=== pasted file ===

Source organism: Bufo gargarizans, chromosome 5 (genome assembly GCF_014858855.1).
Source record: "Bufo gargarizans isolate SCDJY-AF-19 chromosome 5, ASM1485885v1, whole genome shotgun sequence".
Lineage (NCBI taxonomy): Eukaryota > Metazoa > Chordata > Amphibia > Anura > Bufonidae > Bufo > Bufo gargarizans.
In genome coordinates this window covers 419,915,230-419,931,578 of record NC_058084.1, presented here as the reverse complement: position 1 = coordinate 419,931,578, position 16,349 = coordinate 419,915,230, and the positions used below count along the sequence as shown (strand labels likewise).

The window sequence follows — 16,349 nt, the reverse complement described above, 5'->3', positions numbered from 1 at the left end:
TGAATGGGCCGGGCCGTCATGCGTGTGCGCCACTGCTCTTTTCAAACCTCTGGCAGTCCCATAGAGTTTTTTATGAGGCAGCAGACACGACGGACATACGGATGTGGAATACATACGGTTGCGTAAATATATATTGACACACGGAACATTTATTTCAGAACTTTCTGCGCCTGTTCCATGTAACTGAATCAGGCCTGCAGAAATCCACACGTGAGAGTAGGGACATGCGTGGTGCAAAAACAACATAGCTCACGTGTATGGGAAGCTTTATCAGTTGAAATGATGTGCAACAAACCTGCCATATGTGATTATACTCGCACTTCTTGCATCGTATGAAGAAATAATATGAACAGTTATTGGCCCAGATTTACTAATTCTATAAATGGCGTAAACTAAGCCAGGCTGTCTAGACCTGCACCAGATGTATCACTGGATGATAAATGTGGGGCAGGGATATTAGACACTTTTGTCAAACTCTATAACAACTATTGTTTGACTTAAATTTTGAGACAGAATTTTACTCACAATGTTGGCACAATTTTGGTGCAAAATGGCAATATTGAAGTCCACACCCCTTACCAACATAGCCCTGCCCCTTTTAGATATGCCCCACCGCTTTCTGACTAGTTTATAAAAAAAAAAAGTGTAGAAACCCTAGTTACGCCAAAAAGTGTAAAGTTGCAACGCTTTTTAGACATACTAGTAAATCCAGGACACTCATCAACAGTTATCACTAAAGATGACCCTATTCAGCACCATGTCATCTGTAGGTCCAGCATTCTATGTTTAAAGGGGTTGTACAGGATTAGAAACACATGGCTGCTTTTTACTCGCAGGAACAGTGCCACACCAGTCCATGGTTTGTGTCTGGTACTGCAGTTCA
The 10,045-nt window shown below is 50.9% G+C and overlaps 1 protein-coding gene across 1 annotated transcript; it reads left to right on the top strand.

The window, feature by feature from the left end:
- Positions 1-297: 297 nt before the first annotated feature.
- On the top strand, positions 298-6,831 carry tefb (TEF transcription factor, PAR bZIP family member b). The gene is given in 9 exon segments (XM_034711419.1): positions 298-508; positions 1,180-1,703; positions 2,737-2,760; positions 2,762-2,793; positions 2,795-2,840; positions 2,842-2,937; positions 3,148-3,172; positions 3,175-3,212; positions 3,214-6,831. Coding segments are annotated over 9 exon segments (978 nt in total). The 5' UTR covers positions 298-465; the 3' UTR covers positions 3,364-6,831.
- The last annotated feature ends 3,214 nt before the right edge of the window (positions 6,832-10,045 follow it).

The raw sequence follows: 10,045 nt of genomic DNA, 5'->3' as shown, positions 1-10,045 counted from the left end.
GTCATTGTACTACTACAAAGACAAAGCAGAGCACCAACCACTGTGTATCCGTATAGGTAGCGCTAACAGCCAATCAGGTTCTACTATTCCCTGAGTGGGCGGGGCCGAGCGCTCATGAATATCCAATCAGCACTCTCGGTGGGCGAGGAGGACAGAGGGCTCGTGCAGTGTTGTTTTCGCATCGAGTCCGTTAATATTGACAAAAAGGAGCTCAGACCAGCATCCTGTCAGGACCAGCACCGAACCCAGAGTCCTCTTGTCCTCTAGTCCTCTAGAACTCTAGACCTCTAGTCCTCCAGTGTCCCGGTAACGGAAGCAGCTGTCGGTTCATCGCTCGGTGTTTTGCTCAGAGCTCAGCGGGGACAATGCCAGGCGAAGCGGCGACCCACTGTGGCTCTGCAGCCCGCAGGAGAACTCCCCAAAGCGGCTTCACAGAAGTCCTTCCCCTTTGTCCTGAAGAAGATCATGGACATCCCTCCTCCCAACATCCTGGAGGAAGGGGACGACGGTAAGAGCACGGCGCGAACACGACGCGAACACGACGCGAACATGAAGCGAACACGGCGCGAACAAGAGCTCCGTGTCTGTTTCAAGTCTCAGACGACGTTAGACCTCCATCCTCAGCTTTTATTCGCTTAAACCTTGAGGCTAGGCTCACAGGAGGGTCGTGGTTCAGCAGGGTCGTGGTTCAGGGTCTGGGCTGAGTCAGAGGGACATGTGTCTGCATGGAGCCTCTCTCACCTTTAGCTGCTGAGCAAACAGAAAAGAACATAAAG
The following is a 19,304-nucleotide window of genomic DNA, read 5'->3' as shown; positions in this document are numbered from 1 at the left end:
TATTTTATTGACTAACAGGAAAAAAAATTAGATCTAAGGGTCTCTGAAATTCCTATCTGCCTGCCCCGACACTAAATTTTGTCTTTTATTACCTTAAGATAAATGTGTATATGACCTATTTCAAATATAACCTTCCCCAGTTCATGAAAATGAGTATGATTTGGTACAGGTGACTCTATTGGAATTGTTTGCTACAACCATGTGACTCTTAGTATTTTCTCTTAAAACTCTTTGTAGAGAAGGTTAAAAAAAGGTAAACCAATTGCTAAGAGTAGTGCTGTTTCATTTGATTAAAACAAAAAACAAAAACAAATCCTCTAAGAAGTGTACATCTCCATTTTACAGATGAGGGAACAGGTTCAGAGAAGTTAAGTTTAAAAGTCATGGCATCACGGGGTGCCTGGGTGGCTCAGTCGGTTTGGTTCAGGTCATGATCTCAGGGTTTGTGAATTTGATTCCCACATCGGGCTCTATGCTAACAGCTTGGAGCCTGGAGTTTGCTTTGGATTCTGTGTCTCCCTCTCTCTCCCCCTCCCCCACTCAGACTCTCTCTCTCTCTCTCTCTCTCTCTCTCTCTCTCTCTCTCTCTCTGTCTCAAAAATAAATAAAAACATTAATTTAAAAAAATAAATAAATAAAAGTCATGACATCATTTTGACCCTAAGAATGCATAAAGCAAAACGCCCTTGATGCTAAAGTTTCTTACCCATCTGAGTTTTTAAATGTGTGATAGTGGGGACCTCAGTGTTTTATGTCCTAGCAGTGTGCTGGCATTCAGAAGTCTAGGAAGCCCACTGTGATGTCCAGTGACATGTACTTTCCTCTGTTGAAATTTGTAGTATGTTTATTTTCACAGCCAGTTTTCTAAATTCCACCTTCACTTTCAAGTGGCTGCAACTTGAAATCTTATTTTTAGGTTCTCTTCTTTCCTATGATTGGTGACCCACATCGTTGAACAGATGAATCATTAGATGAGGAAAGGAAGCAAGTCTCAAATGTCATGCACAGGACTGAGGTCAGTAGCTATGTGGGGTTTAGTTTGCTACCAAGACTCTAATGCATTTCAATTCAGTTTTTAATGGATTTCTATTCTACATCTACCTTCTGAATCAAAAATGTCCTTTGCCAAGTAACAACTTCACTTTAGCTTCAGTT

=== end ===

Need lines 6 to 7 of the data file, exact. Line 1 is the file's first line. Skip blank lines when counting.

TGAATGGGCCGGGCCGTCATGCGTGTGCGCCACTGCTCTTTTCAAACCTCTGGCAGTCCCATAGAGTTTTTTATGAGGCAGCAGACACGACGGACATACGGATGTGGAATACATACGGTTGCGTAAATATATATTGACACACGGAACATTTATTTCAGAACTTTCTGCGCCTGTTCCATGTAACTGAATCAGGCCTGCAGAAATCCACACGTGAGAGTAGGGACATGCGTGGTGCAAAAACAACATAGCTCACGTGTATGGGAAGCTTTATCAGTTGAAATGATGTGCAACAAACCTGCCATATGTGATTATACTCGCACTTCTTGCATCGTATGAAGAAATAATATGAACAGTTATTGGCCCAGATTTACTAATTCTATAAATGGCGTAAACTAAGCCAGGCTGTCTAGACCTGCACCAGATGTATCACTGGATGATAAATGTGGGGCAGGGATATTAGACACTTTTGTCAAACTCTATAACAACTATTGTTTGACTTAAATTTTGAGACAGAATTTTACTCACAATGTTGGCACAATTTTGGTGCAAAATGGCAATATTGAAGTCCACACCCCTTACCAACATAGCCCTGCCCCTTTTAGATATGCCCCACCGCTTTCTGACTAGTTTATAAAAAAAAAAAGTGTAGAAACCCTAGTTACGCCAAAAAGTGTAAAGTTGCAACGCTTTTTAGACATACTAGTAAATCCAGGACACTCATCAACAGTTATCACTAAAGATGACCCTATTCAGCACCATGTCATCTGTAGGTCCAGCATTCTATGTTTAAAGGGGTTGTACAGGATTAGAAACACATGGCTGCTTTTTACTCGCAGGAACAGTGCCACACCAGTCCATGGTTTGTGTCTGGTACTGCAGTTCA
The 10,045-nt window shown below is 50.9% G+C and overlaps 1 protein-coding gene across 1 annotated transcript; it reads left to right on the top strand.